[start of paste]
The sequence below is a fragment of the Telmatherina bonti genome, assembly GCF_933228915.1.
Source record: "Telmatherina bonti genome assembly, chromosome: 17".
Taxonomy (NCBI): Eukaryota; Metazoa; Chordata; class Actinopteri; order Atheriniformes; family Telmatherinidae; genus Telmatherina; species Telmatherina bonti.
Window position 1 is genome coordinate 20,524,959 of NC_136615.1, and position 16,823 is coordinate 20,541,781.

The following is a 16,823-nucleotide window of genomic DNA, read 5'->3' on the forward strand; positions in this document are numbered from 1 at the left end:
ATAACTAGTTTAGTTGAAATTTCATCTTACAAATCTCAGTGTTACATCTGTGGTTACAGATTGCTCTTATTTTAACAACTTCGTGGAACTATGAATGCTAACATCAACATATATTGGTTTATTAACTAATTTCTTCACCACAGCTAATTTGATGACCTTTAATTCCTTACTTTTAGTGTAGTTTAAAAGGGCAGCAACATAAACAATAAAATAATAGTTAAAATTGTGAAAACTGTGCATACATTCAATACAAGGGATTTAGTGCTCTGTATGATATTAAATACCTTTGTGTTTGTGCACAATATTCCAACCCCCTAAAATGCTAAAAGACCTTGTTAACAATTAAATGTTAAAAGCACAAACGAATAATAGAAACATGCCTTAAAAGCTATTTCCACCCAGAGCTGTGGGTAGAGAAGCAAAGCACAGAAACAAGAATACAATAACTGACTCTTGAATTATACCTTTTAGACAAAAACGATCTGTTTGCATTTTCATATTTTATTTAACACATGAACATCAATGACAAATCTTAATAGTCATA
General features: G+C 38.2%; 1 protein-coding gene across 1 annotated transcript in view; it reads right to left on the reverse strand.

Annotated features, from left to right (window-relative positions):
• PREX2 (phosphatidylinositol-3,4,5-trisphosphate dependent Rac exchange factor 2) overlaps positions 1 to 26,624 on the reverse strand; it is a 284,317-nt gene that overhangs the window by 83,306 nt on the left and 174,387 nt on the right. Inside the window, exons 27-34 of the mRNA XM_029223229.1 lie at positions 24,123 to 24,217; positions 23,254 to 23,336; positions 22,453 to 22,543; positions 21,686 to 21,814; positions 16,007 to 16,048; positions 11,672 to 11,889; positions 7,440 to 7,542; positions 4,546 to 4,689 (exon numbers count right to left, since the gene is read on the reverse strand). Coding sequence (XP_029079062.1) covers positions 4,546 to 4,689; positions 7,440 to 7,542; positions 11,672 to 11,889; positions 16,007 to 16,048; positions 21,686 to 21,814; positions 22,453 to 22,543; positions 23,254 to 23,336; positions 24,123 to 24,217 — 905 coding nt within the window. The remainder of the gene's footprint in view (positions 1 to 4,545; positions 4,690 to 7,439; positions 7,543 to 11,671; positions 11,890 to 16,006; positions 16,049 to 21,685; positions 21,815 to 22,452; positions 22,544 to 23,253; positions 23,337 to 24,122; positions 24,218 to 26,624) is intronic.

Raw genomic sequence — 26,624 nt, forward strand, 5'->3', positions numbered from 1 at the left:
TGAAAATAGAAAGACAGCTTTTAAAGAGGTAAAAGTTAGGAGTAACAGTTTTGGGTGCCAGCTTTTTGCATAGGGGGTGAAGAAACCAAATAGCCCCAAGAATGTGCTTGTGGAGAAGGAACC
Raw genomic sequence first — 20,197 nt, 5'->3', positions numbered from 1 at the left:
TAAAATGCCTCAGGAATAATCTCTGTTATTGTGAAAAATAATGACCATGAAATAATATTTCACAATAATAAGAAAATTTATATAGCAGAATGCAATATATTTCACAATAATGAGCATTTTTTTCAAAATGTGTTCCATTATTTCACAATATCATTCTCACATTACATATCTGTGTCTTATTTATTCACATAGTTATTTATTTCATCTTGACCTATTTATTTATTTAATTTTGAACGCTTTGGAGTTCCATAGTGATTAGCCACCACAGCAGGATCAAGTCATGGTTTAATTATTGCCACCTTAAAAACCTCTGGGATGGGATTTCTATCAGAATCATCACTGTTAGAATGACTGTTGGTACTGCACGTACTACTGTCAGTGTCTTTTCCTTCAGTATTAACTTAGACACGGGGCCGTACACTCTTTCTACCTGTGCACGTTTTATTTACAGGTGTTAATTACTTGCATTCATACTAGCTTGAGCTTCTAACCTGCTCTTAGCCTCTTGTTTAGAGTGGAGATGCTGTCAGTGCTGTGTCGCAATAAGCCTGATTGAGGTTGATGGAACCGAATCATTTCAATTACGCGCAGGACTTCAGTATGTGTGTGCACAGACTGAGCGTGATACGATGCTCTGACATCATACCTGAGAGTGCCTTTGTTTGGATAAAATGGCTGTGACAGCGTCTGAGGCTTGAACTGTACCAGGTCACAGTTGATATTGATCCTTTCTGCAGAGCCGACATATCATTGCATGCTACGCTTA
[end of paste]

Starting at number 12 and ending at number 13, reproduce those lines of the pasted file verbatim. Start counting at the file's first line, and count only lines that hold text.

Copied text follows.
Raw genomic sequence first — 20,197 nt, 5'->3', positions numbered from 1 at the left:
TAAAATGCCTCAGGAATAATCTCTGTTATTGTGAAAAATAATGACCATGAAATAATATTTCACAATAATAAGAAAATTTATATAGCAGAATGCAATATATTTCACAATAATGAGCATTTTTTTCAAAATGTGTTCCATTATTTCACAATATCATTCTCACATTACATATCTGTGTCTTATTTATTCACATAGTTATTTATTTCATCTTGACCTATTTATTTATTTAATTTTGAACGCTTTGGAGTTCCATAGTGATTAGCCACCACAGCAGGATCAAGTCATGGTTTAATTATTGCCACCTTAAAAACCTCTGGGATGGGATTTCTATCAGAATCATCACTGTTAGAATGACTGTTGGTACTGCACGTACTACTGTCAGTGTCTTTTCCTTCAGTATTAACTTAGACACGGGGCCGTACACTCTTTCTACCTGTGCACGTTTTATTTACAGGTGTTAATTACTTGCATTCATACTAGCTTGAGCTTCTAACCTGCTCTTAGCCTCTTGTTTAGAGTGGAGATGCTGTCAGTGCTGTGTCGCAATAAGCCTGATTGAGGTTGATGGAACCGAATCATTTCAATTACGCGCAGGACTTCAGTATGTGTGTGCACAGACTGAGCGTGATACGATGCTCTGACATCATACCTGAGAGTGCCTTTGTTTGGATAAAATGGCTGTGACAGCGTCTGAGGCTTGAACTGTACCAGGTCACAGTTGATATTGATCCTTTCTGCAGAGCCGACATATCATTGCATGCTACGCTTA